So until you can convince me that the people on the ground under the drones are by and large in favour of living that way

Previously.
posted by homunculus at 12:39 PM on October 22, 2013


DroneU - Reading List
posted by the man of twists and turns at 6:52 PM on October 22, 2013 [1 favorite]


Democracy Now: "How Do You Justify Killing a Grandmother?" Amnesty Says U.S. Drone Strikes May Be War Crimes
posted by homunculus at 1:35 PM on October 23, 2013


The USA said that bombing rescuers after bombings ('double-tap') was a terrorist tactic, until they did it:


Drone Victims Recount Horror of Follow-Up Strikes Launched Against People Rescuing Wounded

posted by anemone of the state at 6:02 PM on October 23, 2013 [2 favorites]


Now they know that we know that they know that we know: Secret memos reveal explicit nature of U.S., Pakistan agreement on drones
posted by Joe in Australia at 12:10 AM on October 24, 2013 [2 favorites]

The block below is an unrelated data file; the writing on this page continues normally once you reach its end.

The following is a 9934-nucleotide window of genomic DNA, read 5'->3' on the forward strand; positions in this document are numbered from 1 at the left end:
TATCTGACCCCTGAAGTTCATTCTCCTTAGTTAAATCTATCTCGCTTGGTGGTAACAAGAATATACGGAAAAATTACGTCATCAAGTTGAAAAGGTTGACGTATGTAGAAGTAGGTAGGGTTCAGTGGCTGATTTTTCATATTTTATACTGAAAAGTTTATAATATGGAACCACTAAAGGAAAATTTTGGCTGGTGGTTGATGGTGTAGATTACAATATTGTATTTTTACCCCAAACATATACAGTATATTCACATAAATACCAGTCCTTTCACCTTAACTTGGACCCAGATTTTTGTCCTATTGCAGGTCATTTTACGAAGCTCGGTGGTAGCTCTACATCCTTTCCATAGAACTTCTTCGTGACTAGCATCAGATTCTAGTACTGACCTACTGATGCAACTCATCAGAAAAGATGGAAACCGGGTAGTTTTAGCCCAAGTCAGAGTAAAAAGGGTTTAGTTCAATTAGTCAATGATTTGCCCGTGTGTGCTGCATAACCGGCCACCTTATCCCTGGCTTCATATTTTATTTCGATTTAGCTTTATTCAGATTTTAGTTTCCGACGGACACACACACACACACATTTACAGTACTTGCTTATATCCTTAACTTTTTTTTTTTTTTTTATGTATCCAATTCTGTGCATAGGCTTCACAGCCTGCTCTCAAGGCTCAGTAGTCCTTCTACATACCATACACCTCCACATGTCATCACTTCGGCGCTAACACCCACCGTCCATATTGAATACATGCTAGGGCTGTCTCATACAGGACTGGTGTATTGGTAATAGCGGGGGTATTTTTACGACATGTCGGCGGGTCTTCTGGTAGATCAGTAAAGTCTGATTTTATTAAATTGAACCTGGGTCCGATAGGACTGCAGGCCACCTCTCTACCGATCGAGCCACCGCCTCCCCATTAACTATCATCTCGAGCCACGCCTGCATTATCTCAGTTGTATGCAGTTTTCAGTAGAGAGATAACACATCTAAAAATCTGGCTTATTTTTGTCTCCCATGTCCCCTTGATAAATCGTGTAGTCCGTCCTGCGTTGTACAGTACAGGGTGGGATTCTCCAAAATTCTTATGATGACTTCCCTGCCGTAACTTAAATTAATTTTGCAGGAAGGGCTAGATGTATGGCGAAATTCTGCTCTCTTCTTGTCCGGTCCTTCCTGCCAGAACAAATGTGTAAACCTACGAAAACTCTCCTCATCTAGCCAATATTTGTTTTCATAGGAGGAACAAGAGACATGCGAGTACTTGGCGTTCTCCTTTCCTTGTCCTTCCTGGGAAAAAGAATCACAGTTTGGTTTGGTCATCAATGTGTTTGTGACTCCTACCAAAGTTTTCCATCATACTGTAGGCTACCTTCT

Regarding the questions of morality and/or legality:

Neither Legal nor Justiciable: Targeted Killings and De Facto Immunity within the War on Terror

Drones and the Dilemma of Modern Warfare

Legality of the US Drone Strikes in Pakistan and the Question of Pakistan’s Sovereignty and Accountability towards Terrorist Groups

The costs and consequences of drone warfare

The United States’ Use of Drones in the War on Terror: The (Il)legality of Targeted Killings Under International Law

Drones and Cognitive Dissonance

The Drone Wars: Uncovering the Dynamics and Scope of United States Drone Strikes

America’s Drone Wars

The Killing of Osama Bin Laden & Anwar Al-Aulaqi: Uncharted Legal Territory

America’s Targeted Killing Policy: Is it Right? Is it Working?
posted by AElfwine Evenstar at 6:25 AM on October 24, 2013 [2 favorites]


If anyone likes shit sandwiches watch this U.S. State Department Daily Press Briefing
posted by AElfwine Evenstar at 6:29 AM on October 24, 2013 [2 favorites]


"Between a Drone and Al-Qaeda": The Civilian Cost of US Targeted Killings in Yemen
posted by AElfwine Evenstar at 6:35 AM on October 24, 2013


Pakistan denies UN report that they consented to drone attacks.
posted by idiopath at 12:11 AM on October 27, 2013


recent Omnivore, many links: Say What You Want About Drones
posted by the man of twists and turns at 7:53 PM on October 29, 2013


America’s Drone Wars: A new film looks at the deadly impact of America’s use of drones abroad. Should Obama change course?
posted by homunculus at 4:15 PM on November 3, 2013